Finally, the Flavor

    The Crown Royal came through in the taste in much the same way as the nose.  The taste is light and sugary, not with a brown sugar taste, but with a confectionery kind of sweetness that still reminds me of the Krispy Kreme donuts from childhood.  It is tasty and light, but not in the way that maple syrup is.  It’s probably a result of the way that the maple flavor was added, but it tasted more like an alcoholic maple candy than syrup.

    The Cabin Fever was sweeter still, but had more of a buttery, brown-sugar kind of mojo happening.  It comes across less like maple than the Crown, and more like a Werther’s Original.  A lot like those butterscotch-ish candies, actually.  Again, maybe it was the thin nature of the spirit, but this is more of a maple confection flavor than maple syrup.

    Jim Beam’s offering managed to get a lot closer to what I *thought* I was in for.  Jim was thicker in consistency and had a legitimate maple syrup note to it with less sugar.  But being less sweet didn’t increase the burn; it actually went down rather smoothly.  The taste rolls across the tongue with a tip-of sharpness that bring to mind the idea that a tree somewhere was very, very drunk.  This was the most straightforward of the three.

    My unmeasured homemade version was the only one with an actual whiskey flavor to it, much less a bourbon taste.  It tasted like exactly what it was, but helped me nail down the missing whiskey flavor from the other three.

    Don't judge me, Oedipa!

    It’s not always a glamorous life, but that’s no reason to go editing realistic photos! This was literally my view through the whole tasting.


    Which one of these to choose really depends what you are looking for.  I tried mixing some of this into a whiskey-and-coke, but the maple was lost… as well as the whiskey.  If anything, it just made the Coke even sweeter with little other contribution.  I did not try to make a familiar whiskey cocktail with these out of a suspicion that I would over-sweeten the drink without picking up any maple.  The solution might have been to over-pour the maple whiskey to get it to stand out… but I have a feeling these were not made for mixing.  Feel free to experiment and let me know how it goes!

    I may yet experiment more with the remainders of these mini-bottles, but not this day.  I’ve got lots more to say about whiskey in general, and about The Great American Whiskey Fair!  Next time…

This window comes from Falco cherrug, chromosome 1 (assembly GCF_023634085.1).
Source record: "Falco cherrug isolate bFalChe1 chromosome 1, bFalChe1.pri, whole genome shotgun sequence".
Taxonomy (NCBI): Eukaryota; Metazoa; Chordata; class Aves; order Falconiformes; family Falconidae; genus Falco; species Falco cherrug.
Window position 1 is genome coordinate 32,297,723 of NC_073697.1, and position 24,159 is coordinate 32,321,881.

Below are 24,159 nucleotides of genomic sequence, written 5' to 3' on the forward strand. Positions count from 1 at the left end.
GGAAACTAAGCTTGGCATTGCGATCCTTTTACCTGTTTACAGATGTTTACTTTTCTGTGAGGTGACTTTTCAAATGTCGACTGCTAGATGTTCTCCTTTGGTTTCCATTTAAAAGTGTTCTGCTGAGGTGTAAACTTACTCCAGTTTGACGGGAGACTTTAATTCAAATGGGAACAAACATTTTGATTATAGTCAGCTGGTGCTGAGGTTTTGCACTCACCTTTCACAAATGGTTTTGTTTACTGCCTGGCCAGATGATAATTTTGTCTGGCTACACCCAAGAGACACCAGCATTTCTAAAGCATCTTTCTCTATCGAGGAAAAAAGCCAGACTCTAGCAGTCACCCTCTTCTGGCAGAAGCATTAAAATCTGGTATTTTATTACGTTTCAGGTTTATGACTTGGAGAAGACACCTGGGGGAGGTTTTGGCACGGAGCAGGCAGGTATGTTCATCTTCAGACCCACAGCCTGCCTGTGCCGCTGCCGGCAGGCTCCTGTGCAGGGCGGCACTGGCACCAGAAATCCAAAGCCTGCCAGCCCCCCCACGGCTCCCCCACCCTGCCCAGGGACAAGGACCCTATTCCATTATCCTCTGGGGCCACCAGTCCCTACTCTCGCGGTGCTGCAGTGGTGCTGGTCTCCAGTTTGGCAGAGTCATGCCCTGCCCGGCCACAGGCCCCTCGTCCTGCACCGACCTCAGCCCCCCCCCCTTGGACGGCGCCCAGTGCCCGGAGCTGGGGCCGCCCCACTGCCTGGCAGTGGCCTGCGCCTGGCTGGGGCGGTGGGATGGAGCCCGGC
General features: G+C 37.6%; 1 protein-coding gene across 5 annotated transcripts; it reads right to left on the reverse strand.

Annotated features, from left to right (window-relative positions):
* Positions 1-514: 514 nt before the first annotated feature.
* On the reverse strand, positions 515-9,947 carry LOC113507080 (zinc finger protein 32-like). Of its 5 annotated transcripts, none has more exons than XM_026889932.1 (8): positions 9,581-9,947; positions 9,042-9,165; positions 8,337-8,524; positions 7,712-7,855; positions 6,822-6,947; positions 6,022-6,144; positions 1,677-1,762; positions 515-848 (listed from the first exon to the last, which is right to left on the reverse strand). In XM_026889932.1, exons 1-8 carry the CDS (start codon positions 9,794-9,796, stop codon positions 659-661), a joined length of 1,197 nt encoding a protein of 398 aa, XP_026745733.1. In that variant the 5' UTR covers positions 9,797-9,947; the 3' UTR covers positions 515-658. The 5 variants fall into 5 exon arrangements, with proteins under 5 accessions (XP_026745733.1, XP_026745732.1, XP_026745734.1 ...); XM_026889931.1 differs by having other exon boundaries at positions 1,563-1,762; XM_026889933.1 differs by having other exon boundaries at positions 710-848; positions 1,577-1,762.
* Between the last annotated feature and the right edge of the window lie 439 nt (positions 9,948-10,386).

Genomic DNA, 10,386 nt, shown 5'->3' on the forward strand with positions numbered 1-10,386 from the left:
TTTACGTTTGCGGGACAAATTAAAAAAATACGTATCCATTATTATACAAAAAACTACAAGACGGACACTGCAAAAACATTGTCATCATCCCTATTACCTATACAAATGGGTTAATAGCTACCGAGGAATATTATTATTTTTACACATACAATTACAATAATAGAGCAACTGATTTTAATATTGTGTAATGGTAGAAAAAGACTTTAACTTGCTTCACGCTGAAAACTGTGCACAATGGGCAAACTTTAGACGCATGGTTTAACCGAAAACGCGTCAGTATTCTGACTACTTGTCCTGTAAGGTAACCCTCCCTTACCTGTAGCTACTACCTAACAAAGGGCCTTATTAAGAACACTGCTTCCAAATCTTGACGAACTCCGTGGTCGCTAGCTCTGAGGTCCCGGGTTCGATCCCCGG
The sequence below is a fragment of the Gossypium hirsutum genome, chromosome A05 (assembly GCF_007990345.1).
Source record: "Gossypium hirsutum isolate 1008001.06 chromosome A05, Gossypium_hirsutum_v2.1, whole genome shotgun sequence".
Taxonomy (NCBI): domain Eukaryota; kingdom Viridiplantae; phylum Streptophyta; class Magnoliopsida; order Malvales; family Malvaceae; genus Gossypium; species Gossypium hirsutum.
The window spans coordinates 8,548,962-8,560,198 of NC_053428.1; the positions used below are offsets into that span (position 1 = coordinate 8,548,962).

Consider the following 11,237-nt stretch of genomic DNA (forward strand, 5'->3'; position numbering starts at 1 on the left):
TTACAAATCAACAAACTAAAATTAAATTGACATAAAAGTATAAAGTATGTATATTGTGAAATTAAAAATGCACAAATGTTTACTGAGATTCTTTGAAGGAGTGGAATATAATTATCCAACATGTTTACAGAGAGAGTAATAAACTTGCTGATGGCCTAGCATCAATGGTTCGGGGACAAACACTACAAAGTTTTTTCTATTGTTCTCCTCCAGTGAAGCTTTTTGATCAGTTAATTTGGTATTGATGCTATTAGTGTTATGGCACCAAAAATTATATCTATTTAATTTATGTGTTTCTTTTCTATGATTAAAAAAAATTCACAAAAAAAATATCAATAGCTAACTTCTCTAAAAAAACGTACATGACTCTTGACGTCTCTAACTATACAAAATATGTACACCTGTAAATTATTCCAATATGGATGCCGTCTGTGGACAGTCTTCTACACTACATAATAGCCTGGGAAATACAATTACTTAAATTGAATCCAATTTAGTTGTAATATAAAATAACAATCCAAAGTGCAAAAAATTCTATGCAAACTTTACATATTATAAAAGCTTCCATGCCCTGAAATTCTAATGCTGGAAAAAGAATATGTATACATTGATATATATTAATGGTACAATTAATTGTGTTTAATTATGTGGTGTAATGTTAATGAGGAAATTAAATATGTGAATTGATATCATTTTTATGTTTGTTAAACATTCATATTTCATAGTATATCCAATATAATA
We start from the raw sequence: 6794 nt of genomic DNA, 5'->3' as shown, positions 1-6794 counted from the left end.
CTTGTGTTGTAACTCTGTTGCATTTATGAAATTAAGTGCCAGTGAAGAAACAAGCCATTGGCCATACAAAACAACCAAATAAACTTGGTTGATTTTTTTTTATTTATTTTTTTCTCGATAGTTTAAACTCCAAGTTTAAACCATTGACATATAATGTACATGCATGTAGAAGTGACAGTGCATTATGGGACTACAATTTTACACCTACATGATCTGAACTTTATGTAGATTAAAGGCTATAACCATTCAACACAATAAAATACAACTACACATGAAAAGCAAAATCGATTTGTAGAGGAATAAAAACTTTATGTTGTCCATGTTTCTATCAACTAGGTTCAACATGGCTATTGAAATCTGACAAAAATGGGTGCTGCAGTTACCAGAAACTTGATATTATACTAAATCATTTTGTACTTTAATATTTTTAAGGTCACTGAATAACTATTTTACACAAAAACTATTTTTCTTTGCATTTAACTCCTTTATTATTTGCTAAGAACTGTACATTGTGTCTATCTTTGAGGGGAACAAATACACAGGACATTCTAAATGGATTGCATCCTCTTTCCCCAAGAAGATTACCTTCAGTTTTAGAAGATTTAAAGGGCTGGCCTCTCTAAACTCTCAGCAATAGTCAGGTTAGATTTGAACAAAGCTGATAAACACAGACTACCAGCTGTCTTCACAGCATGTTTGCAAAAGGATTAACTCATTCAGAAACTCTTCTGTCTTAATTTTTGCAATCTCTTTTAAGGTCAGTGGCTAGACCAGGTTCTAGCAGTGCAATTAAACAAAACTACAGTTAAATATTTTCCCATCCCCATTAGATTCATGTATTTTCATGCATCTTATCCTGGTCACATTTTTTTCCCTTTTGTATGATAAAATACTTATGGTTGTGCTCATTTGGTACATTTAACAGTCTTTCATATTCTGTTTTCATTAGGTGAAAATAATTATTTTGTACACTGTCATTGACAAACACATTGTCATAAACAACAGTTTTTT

2. I preach the magic of punch

    October 27, 2013 by Russ

    I was recently given the awesome opportunity lately to help out a gathering of awesome people, more formerly known as the TEDx Columbia SC team and their speakers for this year’s event.  I can’t tell you who was in attendance, since the announcement about who is speaking has not been announced, but I can tell you that I’m very excited for this year’s event.

    Since I had previously mixed drinks for many of the team members for the event, I was asked to ‘tend bar'(I hesitate to say I was bartending, since it was just a table where the beer, wine, champagne, and water were hanging out).  But that was something anyone could have done to help out.  My contribution came in the form of punch.

    But this was not to be the kind of punch that comes to many people’s minds, with bottles of booze, soda, and tooth-withering sucrose neon-colored ingredients.  Oh no, not here.  I drew my recipe forth from cocktail historian David Wondrich’s wonderful book, Punch.  As with his earlier book, Imbibe, Wondrich tells the rich history of punch (which predates cocktails by centuries!) and provides recipes with context and modern-day options for how to make them.  In the case of Punch, the correct verb is ‘compounding’ punch… and I discovered that I do enjoy compounding it.